The Delaware Department of Correction has reformed its substance abuse disorder treatment programs for offenders.
DOC Commissioner Claire DeMatteis outlined the changes during a visit to the Sussex Correctional Institution.
Existing programs that offer treatment services, psychiatric care and re-entry guidance had not been substantially revised in more than two decades, and no longer reflected “best practices.” The state has been implementing Medication Assistance Treatment for substance abuse disorder during the past year, and began a re-design of its system earlier this year to recognize current issues surrounding the growth of opioid addiction and use of heroin and other dangerous drugs.
“The Department of Correction recognized that we needed to restructure our once-progressive, but now-outdated, substance use treatment programs to incorporate modern evidence-based methods and practices, and our treatment programs needed to reflect the unique needs of the current opioid, heroin and other dangerous drug addictions that are tearing families apart and fueling drug wars, gun crimes, and gang violence,” DeMatteis said. “Thanks to close collaboration with our behavioral healthcare provider Centurion, and strong support from judges and other stakeholders, the DOC is once again positioned to offer cutting-edge treatment to the offenders who walk into prison addicted to drugs and alcohol.”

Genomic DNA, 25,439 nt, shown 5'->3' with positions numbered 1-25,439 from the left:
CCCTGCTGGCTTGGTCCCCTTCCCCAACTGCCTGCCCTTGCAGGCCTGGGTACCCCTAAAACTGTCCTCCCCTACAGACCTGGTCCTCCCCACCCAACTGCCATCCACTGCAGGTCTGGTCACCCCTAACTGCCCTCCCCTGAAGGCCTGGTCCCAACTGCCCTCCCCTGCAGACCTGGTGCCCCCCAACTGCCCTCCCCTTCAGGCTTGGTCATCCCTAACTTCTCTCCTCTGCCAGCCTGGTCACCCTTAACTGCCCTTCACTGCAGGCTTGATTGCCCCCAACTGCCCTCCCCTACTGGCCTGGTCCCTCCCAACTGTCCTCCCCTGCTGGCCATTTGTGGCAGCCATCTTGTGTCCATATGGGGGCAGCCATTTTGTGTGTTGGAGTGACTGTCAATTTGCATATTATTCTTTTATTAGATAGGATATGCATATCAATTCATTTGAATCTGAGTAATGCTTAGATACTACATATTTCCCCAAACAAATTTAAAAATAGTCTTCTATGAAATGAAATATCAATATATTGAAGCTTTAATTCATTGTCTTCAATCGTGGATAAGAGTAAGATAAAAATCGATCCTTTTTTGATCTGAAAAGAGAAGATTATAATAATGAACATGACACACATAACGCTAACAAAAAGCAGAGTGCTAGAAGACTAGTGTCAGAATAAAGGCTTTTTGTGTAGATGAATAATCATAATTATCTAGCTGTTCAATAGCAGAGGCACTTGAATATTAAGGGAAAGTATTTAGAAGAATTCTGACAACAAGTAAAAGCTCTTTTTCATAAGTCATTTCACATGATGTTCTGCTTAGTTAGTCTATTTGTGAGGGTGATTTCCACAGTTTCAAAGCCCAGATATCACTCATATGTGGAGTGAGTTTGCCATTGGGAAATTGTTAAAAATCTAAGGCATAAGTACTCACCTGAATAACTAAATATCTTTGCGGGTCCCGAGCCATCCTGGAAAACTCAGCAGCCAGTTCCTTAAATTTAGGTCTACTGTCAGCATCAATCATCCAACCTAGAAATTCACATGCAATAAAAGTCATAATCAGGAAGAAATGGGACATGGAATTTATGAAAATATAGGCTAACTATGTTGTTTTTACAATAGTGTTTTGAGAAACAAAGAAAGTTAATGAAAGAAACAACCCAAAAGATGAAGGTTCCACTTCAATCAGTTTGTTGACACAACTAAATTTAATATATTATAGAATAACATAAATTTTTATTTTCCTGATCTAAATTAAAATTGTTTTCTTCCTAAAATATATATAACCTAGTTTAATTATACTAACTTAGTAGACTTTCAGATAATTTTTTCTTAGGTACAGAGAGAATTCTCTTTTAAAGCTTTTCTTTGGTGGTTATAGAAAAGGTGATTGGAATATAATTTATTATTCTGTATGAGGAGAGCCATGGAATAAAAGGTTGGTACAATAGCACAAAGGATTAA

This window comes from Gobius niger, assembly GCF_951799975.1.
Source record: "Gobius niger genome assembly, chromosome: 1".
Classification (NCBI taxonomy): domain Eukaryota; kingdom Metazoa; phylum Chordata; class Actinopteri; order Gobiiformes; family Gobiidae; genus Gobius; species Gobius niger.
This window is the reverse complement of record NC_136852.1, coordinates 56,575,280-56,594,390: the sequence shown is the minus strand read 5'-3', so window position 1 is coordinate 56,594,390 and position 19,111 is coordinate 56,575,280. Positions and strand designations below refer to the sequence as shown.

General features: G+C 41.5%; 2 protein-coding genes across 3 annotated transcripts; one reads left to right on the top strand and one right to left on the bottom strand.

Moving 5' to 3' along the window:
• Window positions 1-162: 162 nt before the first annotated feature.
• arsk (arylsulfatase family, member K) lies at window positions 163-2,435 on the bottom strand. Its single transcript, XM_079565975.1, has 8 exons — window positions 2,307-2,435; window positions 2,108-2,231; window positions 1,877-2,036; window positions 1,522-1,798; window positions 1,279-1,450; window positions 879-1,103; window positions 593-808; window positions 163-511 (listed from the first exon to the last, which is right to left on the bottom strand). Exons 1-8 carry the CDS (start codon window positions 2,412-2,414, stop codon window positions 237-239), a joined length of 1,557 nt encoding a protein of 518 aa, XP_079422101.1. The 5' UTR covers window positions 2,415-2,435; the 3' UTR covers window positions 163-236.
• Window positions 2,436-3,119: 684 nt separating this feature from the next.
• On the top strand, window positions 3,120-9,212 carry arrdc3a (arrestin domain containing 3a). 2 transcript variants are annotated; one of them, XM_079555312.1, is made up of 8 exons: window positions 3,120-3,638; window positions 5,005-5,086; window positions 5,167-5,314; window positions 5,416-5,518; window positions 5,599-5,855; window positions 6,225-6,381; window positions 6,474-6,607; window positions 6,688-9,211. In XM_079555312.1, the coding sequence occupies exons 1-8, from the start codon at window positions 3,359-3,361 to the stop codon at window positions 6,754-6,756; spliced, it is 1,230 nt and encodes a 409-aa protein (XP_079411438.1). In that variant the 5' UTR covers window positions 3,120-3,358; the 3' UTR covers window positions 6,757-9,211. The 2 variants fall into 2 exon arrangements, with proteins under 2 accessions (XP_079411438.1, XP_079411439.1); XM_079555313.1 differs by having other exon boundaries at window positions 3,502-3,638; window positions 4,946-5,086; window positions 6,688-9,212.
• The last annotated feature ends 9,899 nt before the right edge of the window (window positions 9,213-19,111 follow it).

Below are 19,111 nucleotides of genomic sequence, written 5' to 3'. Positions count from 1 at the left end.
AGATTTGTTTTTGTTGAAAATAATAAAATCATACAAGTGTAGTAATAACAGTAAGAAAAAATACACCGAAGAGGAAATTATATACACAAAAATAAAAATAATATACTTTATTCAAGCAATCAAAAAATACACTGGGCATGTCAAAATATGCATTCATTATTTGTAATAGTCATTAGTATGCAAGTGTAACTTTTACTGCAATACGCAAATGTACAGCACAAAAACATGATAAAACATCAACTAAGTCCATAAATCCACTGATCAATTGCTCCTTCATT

Also at SCI, the substance abuse disorder building has been renamed in honor of former Commissioner of Correction Stan Taylor.
The Department of Correction released additional details about its treatment initiatives:
Renamed “Road 2 Recovery”, DOC’s Substance Use Disorder (SUD) treatment program leverages a nationally-recognized therapeutic community treatment model and enhanced program elements:
- A comprehensive assessment, drug screen, and multi-disciplinary clinical review will be used to identify individuals who need treatment and guide placement in one of three tracks. Road 2 Recovery employs the Texas Christian University (TCU) Comprehensive Assessment tool, widely used in criminal justice and community treatment settings across the nation.
- Each participant will be guided by an individualized treatment plan based upon his or her specific needs that are identified through the assessment process.
- New treatment curriculums are being introduced, including interactive journaling. These journals help participants to work on treatment needs both in and outside of group sessions
- Additional “electives” will be offered to participants, including Trauma, Co-Occurring Disorders, and Healthy Relationships, in addition to continuing to offer the existing anger management elective.
- Progression through treatment will be determined by achieving treatment benchmarks and demonstrating progress through ongoing assessments.
- Each participant will be guided by an individualized treatment plan based upon his or her specific needs.